Cherry Jones had flown in on the red eye the night before, to spend her day off from the Los Angeles tour of The Heiress doing the reading. Without having slept, she portrayed the psychotherapist's' ambitious and headstrong colleague, who later softens. Jones said she was thrilled at the opportunity to fulfill her lifelong dream of working with Meryl Streep, and said, "The whole group was such an extraordinary group, and I felt honored to be here."

Jones revealed that her next play is the world premiere of Tina Howe's Pride's Crossing, about a 91-year-old woman who swam the English channel when she was younger. She will begin rehearsals at the Old Globe Theatre in San Diego in January.

Lois Smith, who recently received a Tony nomination for her work in Buried Child, played a refugee who had lost her son, still living with the remains of a husband who lost his mind. Smith has seen the play emerge, as Ensler had contacted her to do the first reading of the play at the Public Theatre. Smith says, "It's an unusual time. This piece brings together all the women of the piece; the ones who are here in town, and the ones who are in Bosnia. There have been so many things that have come together to produce this -- somehow you don't have a sense of all the facts that go into a play...but this makes you understand what it's really all about."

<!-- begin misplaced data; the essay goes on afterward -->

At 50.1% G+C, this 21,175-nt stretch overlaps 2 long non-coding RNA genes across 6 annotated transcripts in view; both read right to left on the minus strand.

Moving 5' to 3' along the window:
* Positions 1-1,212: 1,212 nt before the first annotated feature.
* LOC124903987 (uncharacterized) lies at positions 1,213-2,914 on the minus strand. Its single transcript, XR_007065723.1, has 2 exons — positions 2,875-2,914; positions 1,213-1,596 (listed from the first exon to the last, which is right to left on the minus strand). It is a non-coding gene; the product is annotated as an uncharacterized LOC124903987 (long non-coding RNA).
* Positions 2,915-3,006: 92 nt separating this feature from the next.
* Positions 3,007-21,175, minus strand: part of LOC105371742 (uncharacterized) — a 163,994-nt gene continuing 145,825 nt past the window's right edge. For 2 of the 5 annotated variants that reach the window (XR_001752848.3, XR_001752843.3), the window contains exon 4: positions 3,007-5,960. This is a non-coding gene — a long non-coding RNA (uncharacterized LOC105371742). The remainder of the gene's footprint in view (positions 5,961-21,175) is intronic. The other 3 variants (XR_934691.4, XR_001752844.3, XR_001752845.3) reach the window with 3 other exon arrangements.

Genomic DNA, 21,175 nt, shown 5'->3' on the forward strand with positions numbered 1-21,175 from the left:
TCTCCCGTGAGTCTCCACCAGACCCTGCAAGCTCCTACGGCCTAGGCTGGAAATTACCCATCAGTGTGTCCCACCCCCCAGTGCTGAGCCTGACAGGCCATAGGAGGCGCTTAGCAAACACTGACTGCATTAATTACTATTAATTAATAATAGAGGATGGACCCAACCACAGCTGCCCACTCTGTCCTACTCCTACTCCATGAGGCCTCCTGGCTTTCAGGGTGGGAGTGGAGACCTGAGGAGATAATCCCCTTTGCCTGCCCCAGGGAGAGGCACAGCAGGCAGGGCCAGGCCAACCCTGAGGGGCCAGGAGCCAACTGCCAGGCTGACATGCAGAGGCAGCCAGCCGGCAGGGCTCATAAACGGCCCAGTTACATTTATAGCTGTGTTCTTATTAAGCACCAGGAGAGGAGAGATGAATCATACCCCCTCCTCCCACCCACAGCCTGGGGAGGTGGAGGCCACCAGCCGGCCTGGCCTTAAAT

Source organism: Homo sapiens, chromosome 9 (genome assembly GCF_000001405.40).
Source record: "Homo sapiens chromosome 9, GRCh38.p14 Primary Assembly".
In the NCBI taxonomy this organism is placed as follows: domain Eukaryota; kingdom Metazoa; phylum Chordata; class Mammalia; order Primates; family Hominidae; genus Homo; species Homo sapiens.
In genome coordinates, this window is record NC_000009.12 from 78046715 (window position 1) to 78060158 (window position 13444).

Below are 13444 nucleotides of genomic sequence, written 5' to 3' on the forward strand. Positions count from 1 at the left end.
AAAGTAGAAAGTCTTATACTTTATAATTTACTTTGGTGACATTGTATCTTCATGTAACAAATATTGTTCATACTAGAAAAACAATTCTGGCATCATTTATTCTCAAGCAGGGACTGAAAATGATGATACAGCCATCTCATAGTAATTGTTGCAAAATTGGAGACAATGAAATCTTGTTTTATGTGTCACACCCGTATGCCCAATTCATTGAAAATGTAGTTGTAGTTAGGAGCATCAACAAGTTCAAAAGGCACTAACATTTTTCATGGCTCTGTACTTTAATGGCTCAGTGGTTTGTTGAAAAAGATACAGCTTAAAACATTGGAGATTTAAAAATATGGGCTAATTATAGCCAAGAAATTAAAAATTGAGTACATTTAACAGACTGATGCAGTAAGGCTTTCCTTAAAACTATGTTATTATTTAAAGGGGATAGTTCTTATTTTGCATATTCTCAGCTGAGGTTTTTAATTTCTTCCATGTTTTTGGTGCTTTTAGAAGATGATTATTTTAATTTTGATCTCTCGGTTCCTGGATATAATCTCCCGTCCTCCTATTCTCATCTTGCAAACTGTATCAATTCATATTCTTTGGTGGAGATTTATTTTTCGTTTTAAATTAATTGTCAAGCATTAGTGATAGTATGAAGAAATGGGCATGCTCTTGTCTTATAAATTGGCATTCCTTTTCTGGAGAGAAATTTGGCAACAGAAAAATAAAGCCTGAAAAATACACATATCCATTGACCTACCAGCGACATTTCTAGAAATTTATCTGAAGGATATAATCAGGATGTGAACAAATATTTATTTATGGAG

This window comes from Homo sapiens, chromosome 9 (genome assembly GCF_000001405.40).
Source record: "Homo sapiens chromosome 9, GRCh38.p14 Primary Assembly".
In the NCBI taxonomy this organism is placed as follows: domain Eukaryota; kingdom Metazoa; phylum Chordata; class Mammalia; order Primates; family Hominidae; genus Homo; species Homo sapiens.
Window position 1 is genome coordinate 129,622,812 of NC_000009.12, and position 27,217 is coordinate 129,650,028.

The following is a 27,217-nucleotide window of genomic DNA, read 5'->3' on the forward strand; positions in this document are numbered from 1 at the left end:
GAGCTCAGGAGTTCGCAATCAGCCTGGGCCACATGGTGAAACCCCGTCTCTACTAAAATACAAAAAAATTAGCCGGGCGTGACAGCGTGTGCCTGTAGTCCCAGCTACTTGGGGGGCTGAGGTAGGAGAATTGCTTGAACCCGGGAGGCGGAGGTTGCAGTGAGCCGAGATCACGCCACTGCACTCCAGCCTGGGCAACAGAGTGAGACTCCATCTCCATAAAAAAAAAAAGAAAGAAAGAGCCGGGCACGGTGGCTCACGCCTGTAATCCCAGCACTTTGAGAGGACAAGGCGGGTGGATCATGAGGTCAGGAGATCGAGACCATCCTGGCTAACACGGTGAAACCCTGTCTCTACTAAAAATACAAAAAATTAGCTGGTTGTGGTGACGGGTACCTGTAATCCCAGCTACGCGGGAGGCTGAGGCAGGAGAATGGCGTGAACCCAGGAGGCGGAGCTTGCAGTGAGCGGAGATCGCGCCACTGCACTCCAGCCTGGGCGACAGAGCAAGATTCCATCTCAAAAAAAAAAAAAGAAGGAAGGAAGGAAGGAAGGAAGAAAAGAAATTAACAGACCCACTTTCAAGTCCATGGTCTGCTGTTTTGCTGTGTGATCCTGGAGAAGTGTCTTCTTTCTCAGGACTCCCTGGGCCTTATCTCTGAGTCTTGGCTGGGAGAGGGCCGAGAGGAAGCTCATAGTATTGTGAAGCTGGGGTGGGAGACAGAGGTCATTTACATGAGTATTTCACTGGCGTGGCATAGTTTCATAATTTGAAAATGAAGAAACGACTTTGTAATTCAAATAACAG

Of the rest of the cast, Smith said, "They are so powerful, and elegant -- and good."

Calista Flockhart, last on Broadway in the Glass Menagerie, also performed the original reading at the Public. Flockhart played "Nuna" the daughter of "Biba," who was obsessed with America. After Streep poses a digging question to the group of refugees, Nuna answers by asking, "So. . .this is American therapy?"